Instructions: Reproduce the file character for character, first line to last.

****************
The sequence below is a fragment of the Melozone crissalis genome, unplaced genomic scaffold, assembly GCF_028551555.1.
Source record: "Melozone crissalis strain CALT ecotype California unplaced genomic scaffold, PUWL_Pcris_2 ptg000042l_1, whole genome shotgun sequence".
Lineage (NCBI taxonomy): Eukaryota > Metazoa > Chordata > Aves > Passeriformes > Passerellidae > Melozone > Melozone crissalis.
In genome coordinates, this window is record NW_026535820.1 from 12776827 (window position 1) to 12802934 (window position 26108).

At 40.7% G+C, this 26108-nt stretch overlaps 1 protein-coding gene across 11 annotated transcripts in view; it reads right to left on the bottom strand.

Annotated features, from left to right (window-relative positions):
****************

The sequence below is a fragment of the Melozone crissalis genome, unplaced genomic scaffold, assembly GCF_028551555.1.
Source record: "Melozone crissalis strain CALT ecotype California unplaced genomic scaffold, PUWL_Pcris_2 ptg000042l_1, whole genome shotgun sequence".
Lineage (NCBI taxonomy): Eukaryota > Metazoa > Chordata > Aves > Passeriformes > Passerellidae > Melozone > Melozone crissalis.
In genome coordinates, this window is record NW_026535820.1 from 12776827 (window position 1) to 12802934 (window position 26108).

At 40.7% G+C, this 26108-nt stretch overlaps 1 protein-coding gene across 11 annotated transcripts in view; it reads right to left on the bottom strand.

Annotated features, from left to right (window-relative positions):